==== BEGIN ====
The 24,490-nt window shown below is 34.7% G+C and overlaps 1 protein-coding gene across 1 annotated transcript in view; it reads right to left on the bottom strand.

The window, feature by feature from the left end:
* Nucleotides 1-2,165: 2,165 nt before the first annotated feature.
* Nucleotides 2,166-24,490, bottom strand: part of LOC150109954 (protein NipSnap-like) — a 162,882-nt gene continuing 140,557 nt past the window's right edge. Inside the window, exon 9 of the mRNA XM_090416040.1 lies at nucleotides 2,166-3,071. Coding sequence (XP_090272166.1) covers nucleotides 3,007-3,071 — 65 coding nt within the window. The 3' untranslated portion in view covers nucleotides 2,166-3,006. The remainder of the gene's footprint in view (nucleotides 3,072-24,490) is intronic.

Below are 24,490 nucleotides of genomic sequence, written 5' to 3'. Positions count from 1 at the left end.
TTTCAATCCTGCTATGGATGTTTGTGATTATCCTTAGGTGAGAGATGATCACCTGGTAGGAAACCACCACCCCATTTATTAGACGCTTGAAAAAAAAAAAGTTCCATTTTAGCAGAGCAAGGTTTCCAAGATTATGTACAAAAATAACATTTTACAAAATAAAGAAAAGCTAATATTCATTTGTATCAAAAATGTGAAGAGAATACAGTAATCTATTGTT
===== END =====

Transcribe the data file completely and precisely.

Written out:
The 24,490-nt window shown below is 34.7% G+C and overlaps 1 protein-coding gene across 1 annotated transcript in view; it reads right to left on the bottom strand.

The window, feature by feature from the left end:
* Nucleotides 1-2,165: 2,165 nt before the first annotated feature.
* Nucleotides 2,166-24,490, bottom strand: part of LOC150109954 (protein NipSnap-like) — a 162,882-nt gene continuing 140,557 nt past the window's right edge. Inside the window, exon 9 of the mRNA XM_090416040.1 lies at nucleotides 2,166-3,071. Coding sequence (XP_090272166.1) covers nucleotides 3,007-3,071 — 65 coding nt within the window. The 3' untranslated portion in view covers nucleotides 2,166-3,006. The remainder of the gene's footprint in view (nucleotides 3,072-24,490) is intronic.

Below are 24,490 nucleotides of genomic sequence, written 5' to 3'. Positions count from 1 at the left end.
TTTCAATCCTGCTATGGATGTTTGTGATTATCCTTAGGTGAGAGATGATCACCTGGTAGGAAACCACCACCCCATTTATTAGACGCTTGAAAAAAAAAAAGTTCCATTTTAGCAGAGCAAGGTTTCCAAGATTATGTACAAAAATAACATTTTACAAAATAAAGAAAAGCTAATATTCATTTGTATCAAAAATGTGAAGAGAATACAGTAATCTATTGTT